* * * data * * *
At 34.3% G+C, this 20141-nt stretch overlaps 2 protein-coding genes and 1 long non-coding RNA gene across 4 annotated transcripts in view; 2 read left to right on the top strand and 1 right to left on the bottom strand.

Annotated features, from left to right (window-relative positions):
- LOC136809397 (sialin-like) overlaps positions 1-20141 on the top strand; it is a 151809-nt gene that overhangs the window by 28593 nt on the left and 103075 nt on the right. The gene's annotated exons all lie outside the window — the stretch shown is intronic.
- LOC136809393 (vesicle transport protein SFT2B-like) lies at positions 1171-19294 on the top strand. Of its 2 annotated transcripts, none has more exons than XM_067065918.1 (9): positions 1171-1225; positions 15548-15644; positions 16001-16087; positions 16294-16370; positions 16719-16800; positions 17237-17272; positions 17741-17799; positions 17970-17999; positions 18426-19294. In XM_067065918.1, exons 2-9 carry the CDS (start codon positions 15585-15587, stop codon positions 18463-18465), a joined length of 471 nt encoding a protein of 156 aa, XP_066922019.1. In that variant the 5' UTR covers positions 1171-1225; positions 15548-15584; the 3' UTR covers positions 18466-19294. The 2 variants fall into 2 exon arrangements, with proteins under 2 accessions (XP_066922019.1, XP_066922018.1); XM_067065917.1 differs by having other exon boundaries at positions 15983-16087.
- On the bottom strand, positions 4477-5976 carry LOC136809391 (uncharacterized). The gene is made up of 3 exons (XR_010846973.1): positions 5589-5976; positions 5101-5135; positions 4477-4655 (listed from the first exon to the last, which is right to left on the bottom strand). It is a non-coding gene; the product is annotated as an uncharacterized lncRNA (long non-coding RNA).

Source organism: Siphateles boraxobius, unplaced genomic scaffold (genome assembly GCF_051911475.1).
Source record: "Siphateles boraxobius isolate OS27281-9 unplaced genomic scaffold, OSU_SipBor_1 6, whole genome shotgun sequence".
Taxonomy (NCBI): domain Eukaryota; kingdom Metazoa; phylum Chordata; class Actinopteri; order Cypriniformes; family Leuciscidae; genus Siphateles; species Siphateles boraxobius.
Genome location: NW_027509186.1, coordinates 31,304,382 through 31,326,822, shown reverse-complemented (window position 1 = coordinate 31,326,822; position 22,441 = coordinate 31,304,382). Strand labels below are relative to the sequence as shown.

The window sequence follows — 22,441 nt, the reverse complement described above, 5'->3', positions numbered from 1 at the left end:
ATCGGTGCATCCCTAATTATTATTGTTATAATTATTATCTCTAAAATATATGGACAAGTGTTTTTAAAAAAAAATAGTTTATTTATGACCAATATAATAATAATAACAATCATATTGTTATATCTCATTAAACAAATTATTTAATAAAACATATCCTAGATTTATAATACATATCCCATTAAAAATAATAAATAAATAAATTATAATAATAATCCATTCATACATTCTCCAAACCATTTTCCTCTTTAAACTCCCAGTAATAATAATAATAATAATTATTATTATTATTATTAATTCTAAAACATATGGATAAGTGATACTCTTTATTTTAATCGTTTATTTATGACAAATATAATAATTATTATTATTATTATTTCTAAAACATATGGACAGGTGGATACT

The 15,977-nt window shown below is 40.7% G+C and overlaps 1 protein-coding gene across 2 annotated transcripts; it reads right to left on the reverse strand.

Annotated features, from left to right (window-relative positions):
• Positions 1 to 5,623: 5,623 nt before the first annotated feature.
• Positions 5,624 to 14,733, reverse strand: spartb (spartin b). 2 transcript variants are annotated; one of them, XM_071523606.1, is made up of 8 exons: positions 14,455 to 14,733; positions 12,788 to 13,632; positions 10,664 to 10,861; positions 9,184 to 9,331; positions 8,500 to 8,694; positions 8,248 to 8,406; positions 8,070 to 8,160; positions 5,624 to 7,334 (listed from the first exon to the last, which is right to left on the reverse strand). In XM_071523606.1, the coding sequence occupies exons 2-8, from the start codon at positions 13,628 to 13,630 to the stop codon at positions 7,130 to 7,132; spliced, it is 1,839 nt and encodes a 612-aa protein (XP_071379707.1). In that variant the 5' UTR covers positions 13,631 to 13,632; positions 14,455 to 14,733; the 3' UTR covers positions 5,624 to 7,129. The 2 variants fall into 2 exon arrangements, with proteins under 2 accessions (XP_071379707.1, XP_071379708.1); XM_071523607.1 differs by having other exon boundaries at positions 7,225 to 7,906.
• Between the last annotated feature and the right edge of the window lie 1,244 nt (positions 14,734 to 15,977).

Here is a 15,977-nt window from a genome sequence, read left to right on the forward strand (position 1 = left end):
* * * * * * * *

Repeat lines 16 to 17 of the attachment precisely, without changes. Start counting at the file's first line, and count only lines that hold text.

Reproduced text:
• Between the last annotated feature and the right edge of the window lie 1,244 nt (positions 14,734 to 15,977).

Here is a 15,977-nt window from a genome sequence, read left to right on the forward strand (position 1 = left end):